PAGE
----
The government will relax a duty of confidentiality that prevents government agencies from sharing important information that can reveal gross labour crimes.
‘We want to change the law, and have now sent out a proposal for consultation to make it easier for the inspection authorities to share information,’ said Minister of Labour and Social Affairs, Anniken Hauglie to TV 2.
Hauglie believes that the proposed change of rules will be important in the fight against labour crimes, which are estimated to cost the community an annual 40 billion. Spearheading the work are seven different Labour Crime centres, which reveal everything from untaxed work and trafficking, to tax crimes and social security fiddling.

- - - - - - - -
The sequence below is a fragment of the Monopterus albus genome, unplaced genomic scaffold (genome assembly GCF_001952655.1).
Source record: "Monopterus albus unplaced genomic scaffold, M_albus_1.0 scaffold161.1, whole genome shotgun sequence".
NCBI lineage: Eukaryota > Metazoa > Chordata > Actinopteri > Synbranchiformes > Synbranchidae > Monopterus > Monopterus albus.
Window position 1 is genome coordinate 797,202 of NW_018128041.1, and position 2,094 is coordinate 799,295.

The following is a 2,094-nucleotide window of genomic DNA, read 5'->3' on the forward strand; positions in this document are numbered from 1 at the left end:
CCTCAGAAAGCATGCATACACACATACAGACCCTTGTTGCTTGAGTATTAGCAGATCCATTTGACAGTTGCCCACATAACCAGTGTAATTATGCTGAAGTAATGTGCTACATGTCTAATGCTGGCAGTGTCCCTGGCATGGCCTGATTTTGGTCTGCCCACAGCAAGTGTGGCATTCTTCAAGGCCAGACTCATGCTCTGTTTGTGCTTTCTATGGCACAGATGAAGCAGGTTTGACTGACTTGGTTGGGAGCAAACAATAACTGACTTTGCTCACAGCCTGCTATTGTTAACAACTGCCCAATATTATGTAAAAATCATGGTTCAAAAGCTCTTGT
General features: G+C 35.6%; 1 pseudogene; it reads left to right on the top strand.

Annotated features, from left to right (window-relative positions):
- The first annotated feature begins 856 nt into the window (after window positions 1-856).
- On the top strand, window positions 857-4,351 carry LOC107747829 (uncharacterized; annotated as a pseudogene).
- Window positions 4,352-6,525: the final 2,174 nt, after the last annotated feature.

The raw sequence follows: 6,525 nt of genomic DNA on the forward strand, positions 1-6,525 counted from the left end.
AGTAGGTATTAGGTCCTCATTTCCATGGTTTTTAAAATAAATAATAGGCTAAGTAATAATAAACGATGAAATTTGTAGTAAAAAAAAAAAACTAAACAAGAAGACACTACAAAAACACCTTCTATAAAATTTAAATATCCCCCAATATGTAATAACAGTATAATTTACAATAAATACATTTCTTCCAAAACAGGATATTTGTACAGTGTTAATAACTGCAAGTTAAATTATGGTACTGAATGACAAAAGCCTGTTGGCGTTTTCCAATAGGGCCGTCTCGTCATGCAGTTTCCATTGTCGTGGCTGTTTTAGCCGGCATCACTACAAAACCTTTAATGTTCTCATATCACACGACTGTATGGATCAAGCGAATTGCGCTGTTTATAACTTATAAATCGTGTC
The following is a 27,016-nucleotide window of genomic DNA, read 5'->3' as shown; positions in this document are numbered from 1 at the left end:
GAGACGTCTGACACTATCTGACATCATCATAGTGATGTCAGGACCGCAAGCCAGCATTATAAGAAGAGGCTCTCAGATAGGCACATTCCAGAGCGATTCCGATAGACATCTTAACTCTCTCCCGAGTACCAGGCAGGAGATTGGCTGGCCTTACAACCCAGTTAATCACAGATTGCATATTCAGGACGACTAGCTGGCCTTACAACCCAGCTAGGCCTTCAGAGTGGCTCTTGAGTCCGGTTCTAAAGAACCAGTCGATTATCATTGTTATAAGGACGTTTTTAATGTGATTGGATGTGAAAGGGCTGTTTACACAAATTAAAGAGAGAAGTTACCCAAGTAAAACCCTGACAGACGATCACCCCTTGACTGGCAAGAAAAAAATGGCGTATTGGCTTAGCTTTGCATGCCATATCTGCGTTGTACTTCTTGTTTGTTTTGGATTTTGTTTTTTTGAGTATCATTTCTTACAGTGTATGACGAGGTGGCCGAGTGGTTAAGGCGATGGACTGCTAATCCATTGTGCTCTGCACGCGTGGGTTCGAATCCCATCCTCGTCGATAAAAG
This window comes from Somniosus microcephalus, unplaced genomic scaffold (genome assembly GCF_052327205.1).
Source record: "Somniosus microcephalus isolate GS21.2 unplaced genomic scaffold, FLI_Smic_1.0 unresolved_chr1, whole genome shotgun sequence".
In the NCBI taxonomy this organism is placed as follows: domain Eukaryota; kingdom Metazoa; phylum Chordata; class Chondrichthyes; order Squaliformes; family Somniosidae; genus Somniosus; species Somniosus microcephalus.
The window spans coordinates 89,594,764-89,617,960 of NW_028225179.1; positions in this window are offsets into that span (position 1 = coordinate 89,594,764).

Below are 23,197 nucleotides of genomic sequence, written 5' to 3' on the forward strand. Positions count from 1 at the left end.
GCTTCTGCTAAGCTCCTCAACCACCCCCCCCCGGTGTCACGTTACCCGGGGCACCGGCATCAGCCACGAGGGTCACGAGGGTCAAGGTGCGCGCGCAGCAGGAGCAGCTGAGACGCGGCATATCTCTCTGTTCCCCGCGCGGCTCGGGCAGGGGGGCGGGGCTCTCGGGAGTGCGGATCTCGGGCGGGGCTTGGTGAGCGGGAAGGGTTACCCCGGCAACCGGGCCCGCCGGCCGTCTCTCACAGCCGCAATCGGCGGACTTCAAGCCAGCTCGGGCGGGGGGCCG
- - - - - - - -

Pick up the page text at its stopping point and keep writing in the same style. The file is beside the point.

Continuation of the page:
At these centres, representatives from the Nav, police, tax, chemist, and the labour inspectorate will be side by side, but much of the information from, for example, Nav, is confidential.
‘We who work with labour crime, of course, look very positively at the easing of the duty of confidentiality now proposed by the government, and there is no doubt that the criminals are the only ones who have benefitted from the strict practice as it is today,’said Rudolf Christoffersen at the Labour Crime (A-Crim) Centre in Bergen to TV 2.
The Government emphasised that the legislation will not include sensitive personal information related to, for example, health.
© NTB Scanpix / Norway Today